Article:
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Policy Shift: U.S. House Recognizes Crucial Role of Housing in Fighting AIDS

May 27, 2010

The U.S. House of Representatives signaled a turning point in national AIDS policy this week, passing a resolution that recognizes housing as a critical method to fighting HIV/AIDS.

"... In spite of the evidence indicating that adequate housing has a direct positive effect on HIV prevention, treatment, and health outcomes, the housing resources devoted to the national response to HIV/AIDS have been inadequate and housing has been larger ignored in policy discussions ..." declares the resolution, offically called H. Con. Res 137.

Introduced by Rep. Jerrold Nadler, a Democrat from New York's 8th district, the resolutions says:

  • Congress recognizes that stable and affordable housing is an essential part of an effective HIV prevention and treatment plan.
  • The U.S. needs to make a commitment to fund projects that use housing to combat the AIDS epidemic.

Previous policy often focused on medication as the key to fighting HIV/AIDS. For years, however, statistics have pointed to clear links between homelessness and HIV infection. According to the resolution, up to 14 percent of all homeless people are HIV positive, a rate 10 times that of the national population.


"This is a paradigm shift in policy," said Nancy Bernstine, executive director of the National AIDS Housing Coalition.

Now, armed with a piece of paper stating that it is Congress' will to making housing a priority, AIDS advocates can demand that local politicians devote resources to housing, and ask that local governments make it an integral part of HIV/AIDS treatment and prevention plans.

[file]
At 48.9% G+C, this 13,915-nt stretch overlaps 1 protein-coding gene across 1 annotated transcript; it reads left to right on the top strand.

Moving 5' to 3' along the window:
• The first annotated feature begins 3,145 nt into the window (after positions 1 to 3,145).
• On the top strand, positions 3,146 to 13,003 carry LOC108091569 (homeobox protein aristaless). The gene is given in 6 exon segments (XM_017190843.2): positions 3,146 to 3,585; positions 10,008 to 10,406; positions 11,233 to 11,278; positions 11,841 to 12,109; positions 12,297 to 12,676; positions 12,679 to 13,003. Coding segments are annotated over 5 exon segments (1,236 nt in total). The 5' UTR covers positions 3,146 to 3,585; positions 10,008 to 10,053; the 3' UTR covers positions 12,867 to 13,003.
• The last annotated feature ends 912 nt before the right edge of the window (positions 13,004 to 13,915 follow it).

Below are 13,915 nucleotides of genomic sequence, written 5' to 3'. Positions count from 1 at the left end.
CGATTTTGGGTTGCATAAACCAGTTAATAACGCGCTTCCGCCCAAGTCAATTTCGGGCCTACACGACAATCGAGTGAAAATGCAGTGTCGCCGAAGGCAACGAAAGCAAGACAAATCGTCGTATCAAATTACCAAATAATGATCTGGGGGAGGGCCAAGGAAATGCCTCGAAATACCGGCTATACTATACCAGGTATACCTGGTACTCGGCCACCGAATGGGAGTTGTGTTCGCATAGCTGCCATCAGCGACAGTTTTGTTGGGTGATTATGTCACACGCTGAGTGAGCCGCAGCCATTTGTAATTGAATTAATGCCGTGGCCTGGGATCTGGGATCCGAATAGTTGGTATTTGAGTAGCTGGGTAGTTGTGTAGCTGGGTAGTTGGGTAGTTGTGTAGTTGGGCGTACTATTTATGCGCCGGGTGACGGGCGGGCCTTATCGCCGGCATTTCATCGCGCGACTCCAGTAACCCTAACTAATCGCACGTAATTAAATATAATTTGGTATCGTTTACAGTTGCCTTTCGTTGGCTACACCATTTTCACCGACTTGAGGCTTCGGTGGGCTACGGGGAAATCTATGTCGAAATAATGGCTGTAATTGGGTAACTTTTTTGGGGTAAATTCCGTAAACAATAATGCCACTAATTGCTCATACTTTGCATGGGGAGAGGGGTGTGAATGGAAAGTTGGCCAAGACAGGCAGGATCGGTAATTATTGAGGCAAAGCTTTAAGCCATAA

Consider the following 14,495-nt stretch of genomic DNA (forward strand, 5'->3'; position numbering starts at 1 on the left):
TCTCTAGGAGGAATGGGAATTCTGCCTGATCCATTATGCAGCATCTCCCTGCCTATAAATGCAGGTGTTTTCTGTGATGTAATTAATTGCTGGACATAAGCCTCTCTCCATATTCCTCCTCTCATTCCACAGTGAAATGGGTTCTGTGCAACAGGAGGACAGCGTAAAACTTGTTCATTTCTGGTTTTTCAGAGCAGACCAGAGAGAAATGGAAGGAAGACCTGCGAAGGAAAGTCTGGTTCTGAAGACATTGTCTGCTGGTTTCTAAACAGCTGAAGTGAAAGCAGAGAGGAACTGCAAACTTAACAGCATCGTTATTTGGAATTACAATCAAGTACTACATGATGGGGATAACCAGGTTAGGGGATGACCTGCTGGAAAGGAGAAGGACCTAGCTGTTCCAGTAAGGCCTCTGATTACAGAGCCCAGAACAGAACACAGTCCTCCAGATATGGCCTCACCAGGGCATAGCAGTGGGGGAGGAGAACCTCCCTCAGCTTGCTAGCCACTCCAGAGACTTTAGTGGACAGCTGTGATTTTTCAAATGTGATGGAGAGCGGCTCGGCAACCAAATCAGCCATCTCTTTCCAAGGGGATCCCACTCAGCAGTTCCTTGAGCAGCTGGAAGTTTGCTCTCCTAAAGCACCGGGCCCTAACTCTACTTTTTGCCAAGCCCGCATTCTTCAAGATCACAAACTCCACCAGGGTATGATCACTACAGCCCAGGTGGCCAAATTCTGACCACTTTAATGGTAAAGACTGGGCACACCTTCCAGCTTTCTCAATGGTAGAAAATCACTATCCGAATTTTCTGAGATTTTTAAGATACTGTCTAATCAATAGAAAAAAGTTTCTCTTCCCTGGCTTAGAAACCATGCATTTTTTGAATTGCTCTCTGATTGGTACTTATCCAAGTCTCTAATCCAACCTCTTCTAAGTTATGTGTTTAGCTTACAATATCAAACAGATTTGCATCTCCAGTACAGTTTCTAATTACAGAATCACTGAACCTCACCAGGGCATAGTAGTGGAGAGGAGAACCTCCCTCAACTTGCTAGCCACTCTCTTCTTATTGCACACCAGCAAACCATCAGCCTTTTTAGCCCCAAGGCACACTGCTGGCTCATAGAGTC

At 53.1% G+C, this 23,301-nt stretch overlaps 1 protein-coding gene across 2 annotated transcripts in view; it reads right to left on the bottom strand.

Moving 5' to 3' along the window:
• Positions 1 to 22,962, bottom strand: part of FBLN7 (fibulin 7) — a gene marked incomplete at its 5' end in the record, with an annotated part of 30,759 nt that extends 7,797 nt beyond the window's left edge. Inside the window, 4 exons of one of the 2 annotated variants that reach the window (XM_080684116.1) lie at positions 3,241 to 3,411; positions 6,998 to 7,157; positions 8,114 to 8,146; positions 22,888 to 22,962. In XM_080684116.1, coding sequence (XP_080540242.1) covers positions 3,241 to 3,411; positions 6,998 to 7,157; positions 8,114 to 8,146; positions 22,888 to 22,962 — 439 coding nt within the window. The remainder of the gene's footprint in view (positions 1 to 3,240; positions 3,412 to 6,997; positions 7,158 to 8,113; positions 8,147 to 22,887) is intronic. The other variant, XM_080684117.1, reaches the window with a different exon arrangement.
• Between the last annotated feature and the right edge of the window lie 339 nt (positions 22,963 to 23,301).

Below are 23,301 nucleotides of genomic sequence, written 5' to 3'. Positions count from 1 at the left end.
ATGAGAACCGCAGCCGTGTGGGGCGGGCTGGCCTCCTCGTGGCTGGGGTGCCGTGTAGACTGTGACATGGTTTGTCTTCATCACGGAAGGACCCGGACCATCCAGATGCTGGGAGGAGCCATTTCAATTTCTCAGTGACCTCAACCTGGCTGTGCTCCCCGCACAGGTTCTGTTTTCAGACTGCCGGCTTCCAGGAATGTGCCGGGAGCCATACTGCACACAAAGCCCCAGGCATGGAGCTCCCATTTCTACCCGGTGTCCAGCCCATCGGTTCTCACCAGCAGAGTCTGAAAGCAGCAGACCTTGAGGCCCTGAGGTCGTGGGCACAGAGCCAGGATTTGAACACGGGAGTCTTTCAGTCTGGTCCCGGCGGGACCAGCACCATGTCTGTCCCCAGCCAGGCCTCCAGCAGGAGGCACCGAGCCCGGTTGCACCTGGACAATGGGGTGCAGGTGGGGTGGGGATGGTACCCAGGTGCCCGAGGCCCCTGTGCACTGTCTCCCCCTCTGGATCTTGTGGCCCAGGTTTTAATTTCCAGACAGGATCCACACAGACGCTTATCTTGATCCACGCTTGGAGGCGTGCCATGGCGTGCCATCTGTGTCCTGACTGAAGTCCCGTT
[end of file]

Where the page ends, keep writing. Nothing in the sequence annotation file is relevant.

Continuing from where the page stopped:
The next step, Bernstine said, is to pass a similar resolution in the U.S. Senate, something already being pushed through by Sen. Robert Menendez, a Democrat from New Jersey. Canada has passed a similar resolution -- as has the state of Delaware -- and housing will be part of a large multinational discussion at the XVIII International AIDS Conference in Vienna this July.

"In Washington, D.C., we have a waiting list of over 600 HIV-positive people who need housing," said Christine Campbell, Housing Works director of national advocacy and organizing. "With this resolution, we have a tool that can be used to ask the government to get the resources to fix that problem. This is a real affirmation that housing can be just as important as medication in fighting the AIDS epidemic."

This article was provided by Housing Works. It is a part of the publication Housing Works AIDS Issues Update. Visit Housing Works' website to find out more about their activities, publications and services.
See Also
Housing and HIV Prevention/Treatment

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